Silver lining in a down economy
There were some interesting data points in the last week concerning the economy and its impact on the technology sector.
Phil Fersht, a fellow blogger and AMR Research Director, just finished a web survey of spending in the US financial services market. In their findings, AMR concluded that:
“The financial services industry is finally ready for that change, and our recent study of financial institutions and outsourcing services providers, taken over the last two weeks since the U.S. government’s bailout package, confirms this. Our survey of financial institutions shows the following: _ Only 16% have actively sought to pull-back their outsourcing expenditure plans. _ 39% are now looking to increase expenditure in light of recent events. _ 45% have not made any changes to their planned outsourcing expenditure on ITO and BPO services.”
A few days ago at a PSVillage event in Chicago, several software executives were polled as to their current sales pipeline. What emerged from that discussion were two interesting conclusions: - Vendors selling SaaS (software as a service) software solutions reported growing pipelines and very strong interest in SaaS offerings - Vendors selling on-premise solutions reported good numbers for this quarter but were concerned what will happen to 2009 capital budgets after January 1.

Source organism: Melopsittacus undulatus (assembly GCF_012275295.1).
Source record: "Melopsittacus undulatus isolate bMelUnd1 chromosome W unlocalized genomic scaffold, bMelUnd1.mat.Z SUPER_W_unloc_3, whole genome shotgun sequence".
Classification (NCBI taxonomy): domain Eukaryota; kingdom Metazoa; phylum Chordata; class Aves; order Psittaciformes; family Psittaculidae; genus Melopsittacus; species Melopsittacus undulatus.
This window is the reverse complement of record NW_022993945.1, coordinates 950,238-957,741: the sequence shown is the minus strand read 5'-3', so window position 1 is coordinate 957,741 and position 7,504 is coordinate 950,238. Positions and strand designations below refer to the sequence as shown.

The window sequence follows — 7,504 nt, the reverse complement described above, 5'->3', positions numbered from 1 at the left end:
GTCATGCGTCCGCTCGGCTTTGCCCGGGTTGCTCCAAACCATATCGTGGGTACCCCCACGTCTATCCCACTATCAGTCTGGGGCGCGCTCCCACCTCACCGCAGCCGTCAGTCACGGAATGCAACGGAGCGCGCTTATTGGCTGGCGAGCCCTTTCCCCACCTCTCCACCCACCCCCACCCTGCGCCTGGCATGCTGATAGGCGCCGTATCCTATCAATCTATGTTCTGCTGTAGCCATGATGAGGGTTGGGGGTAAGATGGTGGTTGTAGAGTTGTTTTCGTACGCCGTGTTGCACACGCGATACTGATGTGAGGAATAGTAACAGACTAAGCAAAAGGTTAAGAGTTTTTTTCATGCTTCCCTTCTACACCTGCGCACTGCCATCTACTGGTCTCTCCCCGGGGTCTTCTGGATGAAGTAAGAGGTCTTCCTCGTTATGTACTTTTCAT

Both data points indicate that material shifts in buying activity may be underway. Businesses will likely find their cost of capital to be materially higher soon and the availability of capital to be more constrained. In that environment, solutions that permit firms to stretch their limited, expensive capital further will persevere over more capital intensive solutions. If that logic is correct, SaaS and outsourcing will definitely gain market share while on-premise solutions (e.g., traditional software license and implementation solutions) will contract.
Last week, I heard two software buyers express interest in vendor managed services (or managed services outsourcing) for application software maintenance. Their businesses aren’t interested in adding headcount or hardware for new application purchases.
Different economics dictate different technology sales preferences will win out.